Sunday, 2 July 2017

Yorkshire 2000s - Birks Fell

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Route: Arncliffe, Brayshaw Scar, Old Cote Moor, Old Cote Moor Top, Birks Fell, High Combe Stoop, Moss Top, Middle Moor, Litton, East Garth, Roselber Wood, Guildersbank, New Barn, Arncliffe

Date: 02/07/2017
From: Arncliffe

Parking: Arncliffe
Start Point: Arncliffe
Region: Yorkshire Dales - Southern Fells

Route length: 9.6 miles (15.4 km)
Time taken: 03:50
Average speed: 2.5 mph
Ascent: 501m
Descent: 502m

Yorkshire 2000s: Birks Fell (610m)

Other points of interest: Littondale

Continuing my recent trail of Yorkshire Nuttalls I turned my attention to an area I've looked at many times but never got round to doing - Birks Fell. The fell forms a long ridge with divides Littondale and Wharfedale and, if looking at a map, forms the distinctive sweep of hills in the centre of the National Park.

The fell can be climbed from numerous locations, Kettlewell often being the favoured starting point. I, however, chose Arncliffe for two reasons - the first is that parking in the village is free and secondly, I've walking along the Dales Way in Wharfedale many times so it was time for something new. The route would climb Birks Fell by Old Cote Moor, cross the top and descend back into Littondale via Access Land on Middle Moor before returning to Arncliffe along the valley.

It was a warm day, though still a bit cloudy and breezy day though things were due to improve as the day wore on. The first task is the climb up to the main ridge from the valley, a vertical distance of around 300m which begins steeply but soon reaches an easier gradient after passing Grayshaw Scar.
The River Skirfare in Arncliffe
Arncliffe with West Moor behind
The first steep climb out of the village
Climbing out of Littondale
Yew Cogar Scar
The ridge top is broad but does have a good view of the distant Great Whernside and Buckden Pike. A wall runs along the top of the ridge - the perfect navigational aid if the weather is poor. The climb towards the summit is certainly one of the easiest I've come across - gaining just 100m over a couple of kilometres.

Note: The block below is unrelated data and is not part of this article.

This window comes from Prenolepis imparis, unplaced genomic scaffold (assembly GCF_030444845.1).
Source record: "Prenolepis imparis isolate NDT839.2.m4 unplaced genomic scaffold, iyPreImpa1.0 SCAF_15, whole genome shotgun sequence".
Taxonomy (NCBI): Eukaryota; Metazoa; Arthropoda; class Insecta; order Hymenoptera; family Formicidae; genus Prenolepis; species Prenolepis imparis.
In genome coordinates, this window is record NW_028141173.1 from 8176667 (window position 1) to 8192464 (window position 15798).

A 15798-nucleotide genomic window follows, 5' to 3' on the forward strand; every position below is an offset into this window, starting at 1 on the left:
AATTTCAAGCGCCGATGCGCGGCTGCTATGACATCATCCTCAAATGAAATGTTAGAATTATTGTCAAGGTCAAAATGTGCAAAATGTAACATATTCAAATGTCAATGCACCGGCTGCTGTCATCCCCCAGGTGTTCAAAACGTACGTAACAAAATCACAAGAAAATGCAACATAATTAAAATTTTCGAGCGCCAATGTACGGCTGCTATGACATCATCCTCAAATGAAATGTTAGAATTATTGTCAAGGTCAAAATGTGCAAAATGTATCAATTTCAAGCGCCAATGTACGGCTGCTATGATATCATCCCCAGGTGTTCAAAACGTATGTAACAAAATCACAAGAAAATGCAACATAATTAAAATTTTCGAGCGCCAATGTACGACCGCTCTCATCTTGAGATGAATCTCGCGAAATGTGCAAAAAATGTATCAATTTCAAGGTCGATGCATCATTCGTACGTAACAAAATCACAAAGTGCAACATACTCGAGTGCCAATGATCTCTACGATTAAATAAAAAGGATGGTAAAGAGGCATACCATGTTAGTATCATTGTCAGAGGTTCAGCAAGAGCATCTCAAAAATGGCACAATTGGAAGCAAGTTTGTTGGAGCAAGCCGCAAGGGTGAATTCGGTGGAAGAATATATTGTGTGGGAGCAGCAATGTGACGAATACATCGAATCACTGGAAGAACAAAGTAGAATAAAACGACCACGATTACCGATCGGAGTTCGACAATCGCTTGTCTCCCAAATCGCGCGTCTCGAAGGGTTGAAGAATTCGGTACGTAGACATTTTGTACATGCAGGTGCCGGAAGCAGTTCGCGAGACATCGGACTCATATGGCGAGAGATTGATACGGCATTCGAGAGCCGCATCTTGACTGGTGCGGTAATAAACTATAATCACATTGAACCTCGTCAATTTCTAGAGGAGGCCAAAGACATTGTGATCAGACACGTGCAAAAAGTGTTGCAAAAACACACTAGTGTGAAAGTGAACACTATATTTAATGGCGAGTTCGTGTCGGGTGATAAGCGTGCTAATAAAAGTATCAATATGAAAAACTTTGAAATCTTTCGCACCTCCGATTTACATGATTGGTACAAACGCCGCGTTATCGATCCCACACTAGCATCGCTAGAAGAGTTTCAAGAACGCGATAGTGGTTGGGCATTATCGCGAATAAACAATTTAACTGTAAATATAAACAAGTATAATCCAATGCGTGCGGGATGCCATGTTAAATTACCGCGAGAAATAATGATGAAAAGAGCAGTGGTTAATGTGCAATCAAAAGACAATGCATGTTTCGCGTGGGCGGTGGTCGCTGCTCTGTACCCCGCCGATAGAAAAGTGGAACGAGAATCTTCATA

A wall runs along the top of the ridge
Looking down the ridge towards Wharfedale
Great Whernside
Buckden Pike
A trig pillar marks a vantage point, however, this is not the highest point of the fell - that lies a little further on. A path crosses the top here connecting Buckden to Litton and, moving towards the east a little, provides a fine view of the village of Buckden, Buckden Pike and Wharfedale.
The trig pillar on Birks Fell
Buckden Pike
The route to the high point of the fell begins a little off-piste before a faint path begins to appear. It passes a Birks Tarn, something of a rarity in the Yorkshire Dales, which seemed to be attracting the attention of the local bird-life. The summit of the fell sits atop a grassy rise a short distance further.
Heading for the summit
Looking towards Cray
Yockenthwaite Moor
Birks Tarn
Birks Tarn
Birks Fell's summit
The fell continues on to Horse Head Moor, which was once thought to be higher and had the status of Marilyn, however, a recent survey of Birks Fell found it to be higher than the 608m originally thought. Measuring in at 610m meant that the fell became a Marilyn in place of Horse Head Moor and elevated it to Nuttall status also.
Open moor looking towards Pen-y-Ghent
I wasn't going to be heading as far as Horse Head Moor, instead, following the head of the valley of Crystal Beck to Moss Top and making a pathless descent through the heather to Middle Moor. Eventually, a track appears which leads down to small village of Litton. Middle Moor has a superb view of Littondale.
Peat hags at High Combe Stoop
High Combe Stoop
It was turning into an excellent afternoon
Birks Fell from Moss Top
Middle Moor and Littondale
Pen-y-Ghent at the head of the valley
Cow Close and Pen-y-Ghent
Darnbrook Fell and Litton
The return to Arncliffe is along the banks of the River Skirfare, a tributary of the River Wharfe. It's an easy stroll through fields and woodland which eventually arrives at Arncliffe. It passes through Scoska Wood, a strip of ash woodland that is designated as a National Nature Reserve and the largest area of ash woodland in the Yorkshire Dales.
The River Skirfare
The River Skirfare
Scoska Wood
Sink Hill Barn
New Barn
Yew Cogar Scar